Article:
from universities, journals, and other organizations


Featured Videos

from AP, Reuters, AFP, and other news services

Could Grief Affect The Immune Systems Of Senior Citizens?

Could Grief Affect The Immune Systems Of Senior Citizens?

Newsy (Sep. 19, 2014) The study found elderly people are much more likely to become susceptible to infection than younger adults going though a similar situation. Video provided by Newsy
Powered by NewsLook.com
Jury Delivers Verdict in Salmonella Trial

Jury Delivers Verdict in Salmonella Trial

AP (Sep. 19, 2014) A federal jury has convicted three people in connection with an outbreak of salmonella poisoning five years ago that sickened hundreds of people and was linked to a number of deaths. (Sept. 19) Video provided by AP
Powered by NewsLook.com
How The 'Angelina Jolie Effect' Increased Cancer Screenings

How The 'Angelina Jolie Effect' Increased Cancer Screenings

Newsy (Sep. 19, 2014) Angelina's Jolie's decision to undergo a preventative mastectomy in 2013 inspired many women to seek early screenings for the disease. Video provided by Newsy
Powered by NewsLook.com
The Cost of Ebola

The Cost of Ebola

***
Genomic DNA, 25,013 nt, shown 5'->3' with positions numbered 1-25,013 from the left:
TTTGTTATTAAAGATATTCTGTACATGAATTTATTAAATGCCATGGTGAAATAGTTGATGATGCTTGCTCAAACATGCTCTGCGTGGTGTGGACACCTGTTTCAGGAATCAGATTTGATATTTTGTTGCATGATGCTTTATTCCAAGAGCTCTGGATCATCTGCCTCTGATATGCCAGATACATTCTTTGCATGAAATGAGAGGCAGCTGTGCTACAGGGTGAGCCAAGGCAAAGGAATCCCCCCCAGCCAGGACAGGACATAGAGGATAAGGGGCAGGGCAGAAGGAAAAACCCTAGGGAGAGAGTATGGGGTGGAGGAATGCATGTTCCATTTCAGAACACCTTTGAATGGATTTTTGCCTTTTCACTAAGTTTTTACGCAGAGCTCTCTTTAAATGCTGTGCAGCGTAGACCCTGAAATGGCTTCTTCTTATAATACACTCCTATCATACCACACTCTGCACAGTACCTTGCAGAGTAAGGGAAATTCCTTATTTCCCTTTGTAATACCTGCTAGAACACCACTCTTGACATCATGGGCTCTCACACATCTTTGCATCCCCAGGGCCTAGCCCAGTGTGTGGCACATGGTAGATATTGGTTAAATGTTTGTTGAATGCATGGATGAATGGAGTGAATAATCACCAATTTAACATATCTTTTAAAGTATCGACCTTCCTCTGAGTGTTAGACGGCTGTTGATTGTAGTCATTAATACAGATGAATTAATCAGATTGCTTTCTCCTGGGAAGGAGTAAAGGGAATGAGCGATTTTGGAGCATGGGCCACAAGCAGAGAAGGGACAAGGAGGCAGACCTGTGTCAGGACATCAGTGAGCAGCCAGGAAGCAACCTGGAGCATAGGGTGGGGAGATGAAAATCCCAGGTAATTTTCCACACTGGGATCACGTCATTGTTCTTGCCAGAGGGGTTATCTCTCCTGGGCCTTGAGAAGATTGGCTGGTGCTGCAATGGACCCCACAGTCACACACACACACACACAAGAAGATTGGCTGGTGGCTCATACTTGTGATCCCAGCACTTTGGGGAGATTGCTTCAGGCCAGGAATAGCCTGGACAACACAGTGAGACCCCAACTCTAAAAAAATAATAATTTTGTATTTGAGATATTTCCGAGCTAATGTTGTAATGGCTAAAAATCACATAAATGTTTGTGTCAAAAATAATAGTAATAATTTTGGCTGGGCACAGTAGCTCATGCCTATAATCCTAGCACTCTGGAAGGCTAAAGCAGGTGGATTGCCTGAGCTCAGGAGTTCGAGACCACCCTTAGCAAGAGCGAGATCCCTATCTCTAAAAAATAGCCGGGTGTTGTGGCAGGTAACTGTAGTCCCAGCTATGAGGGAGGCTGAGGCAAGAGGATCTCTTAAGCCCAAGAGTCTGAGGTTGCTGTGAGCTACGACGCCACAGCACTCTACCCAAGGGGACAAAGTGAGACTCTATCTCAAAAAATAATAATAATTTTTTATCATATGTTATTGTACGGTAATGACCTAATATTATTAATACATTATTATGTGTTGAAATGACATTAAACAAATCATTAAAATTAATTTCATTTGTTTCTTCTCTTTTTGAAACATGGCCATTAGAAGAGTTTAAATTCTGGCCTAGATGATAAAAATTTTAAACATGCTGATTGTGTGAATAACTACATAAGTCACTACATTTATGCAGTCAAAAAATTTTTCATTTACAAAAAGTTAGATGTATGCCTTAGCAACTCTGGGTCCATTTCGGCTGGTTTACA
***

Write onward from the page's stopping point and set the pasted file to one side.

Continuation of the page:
Reuters - Business Video Online (Sep. 18, 2014) As Sierra Leone prepares for a three-day "lockdown" in its latest bid to stem the spread of Ebola, Ciara Lee looks at the financial implications of fighting the largest ever outbreak of the disease. Video provided by Reuters
Powered by NewsLook.com

Search ScienceDaily

Number of stories in archives: 140,361

Find with keyword(s):
Enter a keyword or phrase to search ScienceDaily for related topics and research stories.

Save/Print:
Share:

Breaking News:
from the past week

In Other News

... from NewsDaily.com

Science News

Health News

Environment News

Technology News



Save/Print:
Share:

Free Subscriptions


Get the latest science news with ScienceDaily's free email newsletters, updated daily and weekly. Or view hourly updated newsfeeds in your RSS reader:

Get Social & Mobile


Keep up to date with the latest news from ScienceDaily via social networks and mobile apps:

Have Feedback?


Tell us what you think of ScienceDaily -- we welcome both positive and negative comments. Have any problems using the site? Questions?
Mobile: iPhone Android Web
Follow: Facebook Twitter Google+
Subscribe: RSS Feeds Email Newsletters
Latest Headlines Health & Medicine Mind & Brain Space & Time Matter & Energy Computers & Math Plants & Animals Earth & Climate Fossils & Ruins